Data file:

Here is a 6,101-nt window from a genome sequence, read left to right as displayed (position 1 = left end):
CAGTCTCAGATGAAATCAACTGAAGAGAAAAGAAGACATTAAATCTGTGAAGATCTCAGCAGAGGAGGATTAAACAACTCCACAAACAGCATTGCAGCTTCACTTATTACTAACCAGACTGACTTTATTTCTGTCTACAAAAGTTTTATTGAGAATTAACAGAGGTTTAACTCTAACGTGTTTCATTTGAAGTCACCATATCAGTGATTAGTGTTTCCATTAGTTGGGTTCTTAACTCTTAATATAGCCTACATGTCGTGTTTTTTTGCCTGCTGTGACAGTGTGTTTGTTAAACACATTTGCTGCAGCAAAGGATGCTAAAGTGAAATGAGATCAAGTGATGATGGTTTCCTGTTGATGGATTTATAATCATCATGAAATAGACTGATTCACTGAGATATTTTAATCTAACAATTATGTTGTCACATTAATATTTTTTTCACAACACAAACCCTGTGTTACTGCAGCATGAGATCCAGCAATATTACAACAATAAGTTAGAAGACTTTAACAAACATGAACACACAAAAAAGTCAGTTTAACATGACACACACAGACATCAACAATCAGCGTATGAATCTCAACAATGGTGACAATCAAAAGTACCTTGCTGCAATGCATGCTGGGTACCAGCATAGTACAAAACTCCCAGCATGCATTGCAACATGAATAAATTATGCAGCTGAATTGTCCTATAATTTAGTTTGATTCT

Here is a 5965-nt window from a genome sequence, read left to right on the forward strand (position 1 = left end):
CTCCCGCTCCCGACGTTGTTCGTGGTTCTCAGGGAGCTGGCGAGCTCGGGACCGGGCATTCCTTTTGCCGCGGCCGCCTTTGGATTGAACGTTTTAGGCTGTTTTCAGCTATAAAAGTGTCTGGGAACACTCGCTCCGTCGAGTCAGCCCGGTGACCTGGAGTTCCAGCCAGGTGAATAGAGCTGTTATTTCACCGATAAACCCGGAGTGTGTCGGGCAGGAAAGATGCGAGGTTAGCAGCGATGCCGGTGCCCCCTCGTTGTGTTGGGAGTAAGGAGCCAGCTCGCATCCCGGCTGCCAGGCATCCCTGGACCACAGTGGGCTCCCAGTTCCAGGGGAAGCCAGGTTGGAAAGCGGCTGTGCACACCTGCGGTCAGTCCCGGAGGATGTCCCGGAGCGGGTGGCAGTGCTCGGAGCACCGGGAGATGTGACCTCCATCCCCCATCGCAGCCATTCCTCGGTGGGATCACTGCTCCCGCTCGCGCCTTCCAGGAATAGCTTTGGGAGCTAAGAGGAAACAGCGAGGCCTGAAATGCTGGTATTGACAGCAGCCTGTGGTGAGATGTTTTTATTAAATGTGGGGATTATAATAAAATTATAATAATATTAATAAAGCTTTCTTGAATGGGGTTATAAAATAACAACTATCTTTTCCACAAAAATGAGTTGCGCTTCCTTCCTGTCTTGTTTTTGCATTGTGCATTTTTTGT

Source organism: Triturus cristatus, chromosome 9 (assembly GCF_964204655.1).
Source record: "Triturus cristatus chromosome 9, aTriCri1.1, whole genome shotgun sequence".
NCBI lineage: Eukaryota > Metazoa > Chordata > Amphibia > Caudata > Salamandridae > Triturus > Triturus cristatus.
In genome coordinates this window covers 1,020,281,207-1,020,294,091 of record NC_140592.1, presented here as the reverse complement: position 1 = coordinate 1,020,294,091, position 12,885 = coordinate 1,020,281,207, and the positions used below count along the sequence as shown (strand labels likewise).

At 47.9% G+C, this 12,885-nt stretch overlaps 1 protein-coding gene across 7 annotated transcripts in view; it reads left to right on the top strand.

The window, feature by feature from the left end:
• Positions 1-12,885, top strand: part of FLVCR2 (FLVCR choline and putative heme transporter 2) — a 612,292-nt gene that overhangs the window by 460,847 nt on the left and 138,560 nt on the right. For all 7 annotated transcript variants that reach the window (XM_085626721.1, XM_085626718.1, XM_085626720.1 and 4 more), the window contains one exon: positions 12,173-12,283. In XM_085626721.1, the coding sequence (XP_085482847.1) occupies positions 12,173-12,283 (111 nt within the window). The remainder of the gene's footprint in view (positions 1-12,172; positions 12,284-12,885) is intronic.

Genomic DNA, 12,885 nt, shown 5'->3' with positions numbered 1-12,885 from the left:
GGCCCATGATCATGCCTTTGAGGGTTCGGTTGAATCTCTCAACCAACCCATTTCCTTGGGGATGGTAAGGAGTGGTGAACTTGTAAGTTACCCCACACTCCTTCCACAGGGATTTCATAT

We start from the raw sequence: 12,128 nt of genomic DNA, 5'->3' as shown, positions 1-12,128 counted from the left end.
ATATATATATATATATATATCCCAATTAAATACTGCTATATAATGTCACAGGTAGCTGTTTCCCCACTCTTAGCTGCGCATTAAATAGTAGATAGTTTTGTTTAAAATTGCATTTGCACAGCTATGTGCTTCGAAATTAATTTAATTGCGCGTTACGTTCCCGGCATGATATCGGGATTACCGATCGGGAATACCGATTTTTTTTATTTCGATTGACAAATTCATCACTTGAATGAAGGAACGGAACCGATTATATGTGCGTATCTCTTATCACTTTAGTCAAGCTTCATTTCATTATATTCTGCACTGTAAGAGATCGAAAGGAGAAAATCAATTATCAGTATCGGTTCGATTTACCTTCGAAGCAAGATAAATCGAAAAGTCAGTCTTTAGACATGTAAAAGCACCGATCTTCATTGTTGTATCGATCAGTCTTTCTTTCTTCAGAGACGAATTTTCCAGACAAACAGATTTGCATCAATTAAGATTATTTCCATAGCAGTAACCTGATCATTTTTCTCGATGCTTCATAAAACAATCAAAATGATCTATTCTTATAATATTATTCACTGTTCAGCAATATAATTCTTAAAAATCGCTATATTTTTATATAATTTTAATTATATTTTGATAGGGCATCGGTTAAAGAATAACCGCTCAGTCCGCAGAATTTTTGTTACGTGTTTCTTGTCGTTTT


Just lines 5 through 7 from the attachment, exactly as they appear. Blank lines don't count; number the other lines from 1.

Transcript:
Source organism: Triturus cristatus, chromosome 9 (assembly GCF_964204655.1).
Source record: "Triturus cristatus chromosome 9, aTriCri1.1, whole genome shotgun sequence".
NCBI lineage: Eukaryota > Metazoa > Chordata > Amphibia > Caudata > Salamandridae > Triturus > Triturus cristatus.